FourBlock Grant Writer Sarah Plaut shares her experience as a military spouse.

Sarah Plaut

Sarah A. Plaut

Education: Master of Science in Education (MSEd) from University of Tennessee at Martin and Bachelor of Science (BS) in Family and Community Services from East Carolina University
FourBlock Affiliation: Part-Time Staff
Position: Strategic Communications Grant Writing  
Hobbies & Interests: The beach, camping, coaching youth sports (tee ball and softball), reading, and crafts (woodworking) 

Sarah Plaut works on Strategic Communications Grant Writing for FourBlock. In honor of Military Spouse Appreciation Day on May 8th, Sarah shares her experience as a military spouse, addresses some of the misconceptions & stereotypes about military spouses, and shares her advice for other military spouses and those interested in technical or grant writing.


How has your experience as a military spouse impacted you personally and professionally? 

As a military spouse, I had to think outside the box about professions that would allow me to maintain consistency with my husband’s irregular and ever-changing work schedule. I discovered my passion for writing, which I may not have explored had it not been, at least initially, out of necessity. Ultimately, my skill set for writing in combination with my knowledge of military acronyms and language increased my marketability in the DoD field. 

What were some of the challenges or obstacles that you faced as a military spouse, or in your transition out of the military community to the civilian world? 

We moved because of Marine Corps orders about 6 months after we got married, which forced me to job hunt in our new location. Shortly after that, I was pregnant with our first daughter and it was incredibly challenging to find a new job while pregnant. It was at that point that I decided to pursue my graduate degree. Earning a graduate degree was absolutely instrumental in bridging the gap on my resume and making me more marketable in the professional arena. 

What are some of the misconceptions or stereotypes about military spouses that you have encountered? 

I have found that many people are surprised that I have graduate-level education and that we are a dual-career family. There’s a huge misconception that most military spouses are stay-at-home parents. While it is true that many spouses are stay-at-home parents, there are a lot more spouses who hold higher education degrees and are dual-career than many people realize. 

What drove you to become involved with FourBlock? 

I share a passion for serving our Veteran community and want to help our service members transition into meaningful careers. When my own husband transitioned from Active Duty to Reserve status after 14.5 years of Active service, it was difficult. We learned a lot about the process during that time that we weren’t prepared for. I place a great deal of value on FourBlock’s programs and the mission to better prepare our service members for the next stage of their professional life.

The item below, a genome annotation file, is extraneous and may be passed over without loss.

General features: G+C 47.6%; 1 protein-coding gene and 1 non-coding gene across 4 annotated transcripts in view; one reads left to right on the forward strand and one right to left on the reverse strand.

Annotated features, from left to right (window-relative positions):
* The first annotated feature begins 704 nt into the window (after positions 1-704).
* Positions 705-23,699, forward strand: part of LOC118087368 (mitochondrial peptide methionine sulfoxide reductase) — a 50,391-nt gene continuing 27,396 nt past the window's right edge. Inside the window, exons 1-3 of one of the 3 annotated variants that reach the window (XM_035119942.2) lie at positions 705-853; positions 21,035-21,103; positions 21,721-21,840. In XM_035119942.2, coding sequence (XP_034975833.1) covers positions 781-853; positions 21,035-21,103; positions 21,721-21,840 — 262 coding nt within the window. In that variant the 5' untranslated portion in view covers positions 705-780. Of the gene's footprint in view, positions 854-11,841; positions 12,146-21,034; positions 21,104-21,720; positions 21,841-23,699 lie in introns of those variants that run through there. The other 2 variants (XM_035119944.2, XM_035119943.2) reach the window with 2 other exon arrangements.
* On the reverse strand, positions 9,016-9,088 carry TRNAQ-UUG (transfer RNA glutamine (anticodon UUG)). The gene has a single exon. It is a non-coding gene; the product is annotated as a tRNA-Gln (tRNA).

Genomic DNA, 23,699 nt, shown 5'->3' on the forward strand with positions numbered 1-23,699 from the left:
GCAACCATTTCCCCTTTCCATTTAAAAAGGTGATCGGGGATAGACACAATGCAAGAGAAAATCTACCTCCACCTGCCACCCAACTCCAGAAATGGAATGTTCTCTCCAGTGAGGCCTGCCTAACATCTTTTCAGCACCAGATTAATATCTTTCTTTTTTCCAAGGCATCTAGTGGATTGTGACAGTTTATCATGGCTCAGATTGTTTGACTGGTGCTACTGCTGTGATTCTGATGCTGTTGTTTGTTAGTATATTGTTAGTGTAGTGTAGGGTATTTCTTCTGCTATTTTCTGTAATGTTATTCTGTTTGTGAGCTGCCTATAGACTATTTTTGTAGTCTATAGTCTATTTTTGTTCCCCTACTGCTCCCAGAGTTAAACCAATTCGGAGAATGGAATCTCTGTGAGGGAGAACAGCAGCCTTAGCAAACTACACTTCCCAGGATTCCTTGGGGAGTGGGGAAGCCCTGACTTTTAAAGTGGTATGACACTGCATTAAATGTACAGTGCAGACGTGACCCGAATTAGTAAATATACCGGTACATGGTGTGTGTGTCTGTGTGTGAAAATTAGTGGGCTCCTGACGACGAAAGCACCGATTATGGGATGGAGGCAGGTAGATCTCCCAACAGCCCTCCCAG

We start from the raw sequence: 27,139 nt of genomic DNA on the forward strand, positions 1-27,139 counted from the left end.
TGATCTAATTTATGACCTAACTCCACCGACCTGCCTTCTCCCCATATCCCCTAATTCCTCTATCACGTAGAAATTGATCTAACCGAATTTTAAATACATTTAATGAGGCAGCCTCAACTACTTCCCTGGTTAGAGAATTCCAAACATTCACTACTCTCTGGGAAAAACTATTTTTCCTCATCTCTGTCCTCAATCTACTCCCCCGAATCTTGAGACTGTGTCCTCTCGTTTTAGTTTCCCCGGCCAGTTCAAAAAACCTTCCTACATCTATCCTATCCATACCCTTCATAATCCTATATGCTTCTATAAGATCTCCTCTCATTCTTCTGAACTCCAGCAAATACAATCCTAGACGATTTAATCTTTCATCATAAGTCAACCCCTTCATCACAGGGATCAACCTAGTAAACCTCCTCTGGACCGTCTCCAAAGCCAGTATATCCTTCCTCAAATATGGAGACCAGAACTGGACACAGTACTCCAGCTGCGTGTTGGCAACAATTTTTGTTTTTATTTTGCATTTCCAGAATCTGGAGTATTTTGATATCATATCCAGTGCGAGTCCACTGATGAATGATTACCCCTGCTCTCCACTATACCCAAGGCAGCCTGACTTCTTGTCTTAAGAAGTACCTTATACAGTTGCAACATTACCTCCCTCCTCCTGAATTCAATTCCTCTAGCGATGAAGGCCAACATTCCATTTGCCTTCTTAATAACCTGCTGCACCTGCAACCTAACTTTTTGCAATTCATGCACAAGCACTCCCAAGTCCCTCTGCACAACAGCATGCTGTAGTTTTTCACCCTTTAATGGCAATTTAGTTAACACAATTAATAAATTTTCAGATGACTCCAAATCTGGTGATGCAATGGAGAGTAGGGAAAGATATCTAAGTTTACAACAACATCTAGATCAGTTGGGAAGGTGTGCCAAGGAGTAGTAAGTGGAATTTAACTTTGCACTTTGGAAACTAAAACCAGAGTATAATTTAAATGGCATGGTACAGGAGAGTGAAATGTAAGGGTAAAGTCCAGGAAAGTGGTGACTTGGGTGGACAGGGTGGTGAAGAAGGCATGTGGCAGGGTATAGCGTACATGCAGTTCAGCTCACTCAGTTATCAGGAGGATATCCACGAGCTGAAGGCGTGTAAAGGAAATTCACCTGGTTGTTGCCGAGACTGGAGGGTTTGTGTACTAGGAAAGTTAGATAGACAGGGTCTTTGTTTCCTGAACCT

What would you like employers or civilians to know about the military spouse community? 

Military spouses are incredible assets to employers. We are flexible because we are used to the constant change involved in military life. A large number of military spouses hold extensive trainings, certifications, and education that make them uniquely valuable in many different roles. Lastly, I encourage employers to recognize that many employees will move on to other roles/companies in the 3-5 year timeframe, which is very close to the move time military spouses can expect. It is unfair to count them out because of those moves. 

What are some of the resources that you have personally found helpful as a military spouse? Or what other services or resources would you like to see offered to military spouses? 

Personally, the military spouse network has been the most helpful to me. Professionally networking with other military spouses has been invaluable. 

What is one piece of advice you might give to other military spouses? 

Don’t wait to pursue your career if that’s what you want. It’s true that it can be difficult to progress in your career with the moving involved with military life, but it’s possible. If you are in between jobs and/or underemployed, volunteer! Volunteer experience is valuable experience and it is a great resume bridge. 

What is one key piece of advice you would give to someone interested in pursuing a career in grant writing or technical writing? 

First, explore education and training certifications. It does take a bit of training to learn the different types of writing. Secondly, internships or volunteer experience is important. There are many companies and non-profits who need help and will take interns. Then publish, publish, publish! Find online journals, magazines, and publications that will allow you to build your portfolio. As a writer, your portfolio is arguably the most important piece of the puzzle. You need to be able to show potential employers examples of your work.

 

 


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